With slightly over 600,000 residents, it is only the eighth largest Canadian municipality. It is hard to imagine that any Canadian city is as ethnically diverse, with 52% having a first language other than English. And the greater Vancouver area has over 2.4 million people, making it the third most populous metropolitan area in Canada. They have rent control here as well.
I will spare you the history of Vancouver, or Gastown, as it was originally known. Vancouver became incorporated as a city in 1886. And much like many other port cities around the world, the transcontinental railroad helped Vancouver became a vital trade route to the Orient, as well as London, and eastern Canada. In fact, as of 2009, Vancouver was the busiest and largest port in all of Canada.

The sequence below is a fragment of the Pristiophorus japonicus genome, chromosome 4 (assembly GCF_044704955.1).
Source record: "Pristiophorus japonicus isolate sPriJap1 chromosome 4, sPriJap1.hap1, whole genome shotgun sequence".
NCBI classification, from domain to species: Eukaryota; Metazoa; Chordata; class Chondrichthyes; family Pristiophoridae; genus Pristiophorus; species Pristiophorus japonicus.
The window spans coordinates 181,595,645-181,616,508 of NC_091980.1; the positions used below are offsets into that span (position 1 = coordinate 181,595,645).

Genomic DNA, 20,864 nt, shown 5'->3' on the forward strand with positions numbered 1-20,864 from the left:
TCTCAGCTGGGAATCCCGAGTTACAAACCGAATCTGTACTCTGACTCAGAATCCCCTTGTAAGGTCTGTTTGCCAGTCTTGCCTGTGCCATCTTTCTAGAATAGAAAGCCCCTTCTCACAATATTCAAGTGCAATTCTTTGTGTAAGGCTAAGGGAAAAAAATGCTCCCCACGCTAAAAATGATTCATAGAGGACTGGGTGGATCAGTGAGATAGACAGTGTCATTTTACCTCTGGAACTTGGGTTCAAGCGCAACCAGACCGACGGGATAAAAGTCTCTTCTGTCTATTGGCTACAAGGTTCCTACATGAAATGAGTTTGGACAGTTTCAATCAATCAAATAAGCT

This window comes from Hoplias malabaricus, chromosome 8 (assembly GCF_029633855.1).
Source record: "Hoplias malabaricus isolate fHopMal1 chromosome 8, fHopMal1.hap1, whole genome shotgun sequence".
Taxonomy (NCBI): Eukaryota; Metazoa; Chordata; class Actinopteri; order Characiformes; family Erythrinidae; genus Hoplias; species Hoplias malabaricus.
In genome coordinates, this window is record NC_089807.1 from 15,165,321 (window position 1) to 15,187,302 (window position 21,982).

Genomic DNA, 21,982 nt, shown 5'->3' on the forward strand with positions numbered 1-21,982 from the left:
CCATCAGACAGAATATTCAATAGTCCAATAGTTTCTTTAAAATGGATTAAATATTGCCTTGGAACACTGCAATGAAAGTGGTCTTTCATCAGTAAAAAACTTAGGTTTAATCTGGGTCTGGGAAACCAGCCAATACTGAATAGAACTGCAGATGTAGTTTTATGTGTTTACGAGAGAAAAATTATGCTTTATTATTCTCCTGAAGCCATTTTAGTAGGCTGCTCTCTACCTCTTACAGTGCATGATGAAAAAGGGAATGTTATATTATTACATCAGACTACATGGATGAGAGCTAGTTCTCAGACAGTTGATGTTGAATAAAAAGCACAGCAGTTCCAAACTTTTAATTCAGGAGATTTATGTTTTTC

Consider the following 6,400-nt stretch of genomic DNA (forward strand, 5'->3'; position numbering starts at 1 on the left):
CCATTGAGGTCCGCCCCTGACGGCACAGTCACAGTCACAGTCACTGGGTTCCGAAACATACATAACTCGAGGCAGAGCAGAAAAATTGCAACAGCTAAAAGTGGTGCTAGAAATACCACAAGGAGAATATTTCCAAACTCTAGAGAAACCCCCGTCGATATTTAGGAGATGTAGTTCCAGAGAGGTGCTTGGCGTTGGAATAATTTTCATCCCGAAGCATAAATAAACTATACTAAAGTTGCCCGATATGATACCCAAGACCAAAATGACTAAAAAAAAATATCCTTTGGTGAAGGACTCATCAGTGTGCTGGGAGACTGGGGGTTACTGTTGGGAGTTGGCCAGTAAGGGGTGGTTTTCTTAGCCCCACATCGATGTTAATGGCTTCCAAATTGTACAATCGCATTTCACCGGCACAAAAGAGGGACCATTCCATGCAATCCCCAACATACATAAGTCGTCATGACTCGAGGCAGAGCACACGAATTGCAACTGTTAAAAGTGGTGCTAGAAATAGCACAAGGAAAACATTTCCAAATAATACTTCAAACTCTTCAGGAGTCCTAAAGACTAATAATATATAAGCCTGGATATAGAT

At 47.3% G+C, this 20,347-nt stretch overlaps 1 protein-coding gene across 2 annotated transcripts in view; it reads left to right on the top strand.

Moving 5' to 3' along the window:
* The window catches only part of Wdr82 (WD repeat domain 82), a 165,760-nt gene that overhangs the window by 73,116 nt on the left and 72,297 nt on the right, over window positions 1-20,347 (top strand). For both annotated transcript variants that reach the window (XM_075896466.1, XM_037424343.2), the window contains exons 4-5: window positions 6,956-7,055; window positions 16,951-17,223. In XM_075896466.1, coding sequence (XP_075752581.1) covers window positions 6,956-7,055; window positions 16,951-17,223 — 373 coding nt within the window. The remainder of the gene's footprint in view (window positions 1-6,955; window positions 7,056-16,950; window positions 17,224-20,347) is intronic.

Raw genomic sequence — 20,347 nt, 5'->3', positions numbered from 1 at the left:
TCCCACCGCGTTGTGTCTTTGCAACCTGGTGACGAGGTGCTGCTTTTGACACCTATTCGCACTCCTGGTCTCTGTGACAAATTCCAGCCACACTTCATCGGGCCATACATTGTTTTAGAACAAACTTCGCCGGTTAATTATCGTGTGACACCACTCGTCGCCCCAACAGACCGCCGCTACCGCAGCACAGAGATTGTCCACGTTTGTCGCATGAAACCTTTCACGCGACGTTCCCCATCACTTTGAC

Forestry is the leading industry, followed by tourism. And the film industry has made Vancouver a sort of Hollywood north. Vancouver also routinely is named one of the five most livable cities in the world. It has ranked in the top ten for five consecutive years.
One large black mark on Vancouver stems from World War 2. Growing mistrust of Japanese was made worse by the attack on Pearl Harbor. All Japanese-Canadians were either deported or interned, much like in the U.S. I did not realize that Canada made the same egregious mistakes as the U.S. The Canadians further exacerbated their mistakes by not allowing the Japanese to return to their communities. Japantown ceased to exist as an ethnically Japanese community.
Interestingly today, Vancouver contains not one, but TWO Chinatowns. Chinese are the largest visible minority and ethnic group in the city. Clearly 30% of the inhabitants of the city are Chinese. The influx of immigrants from Hong Kong in the 1980s in anticipation of their transfer from the UK to China made Vancouver their second most popular destination after Toronto. Perhaps now we realize the problems that Hong-kies have with Chinese rule!!!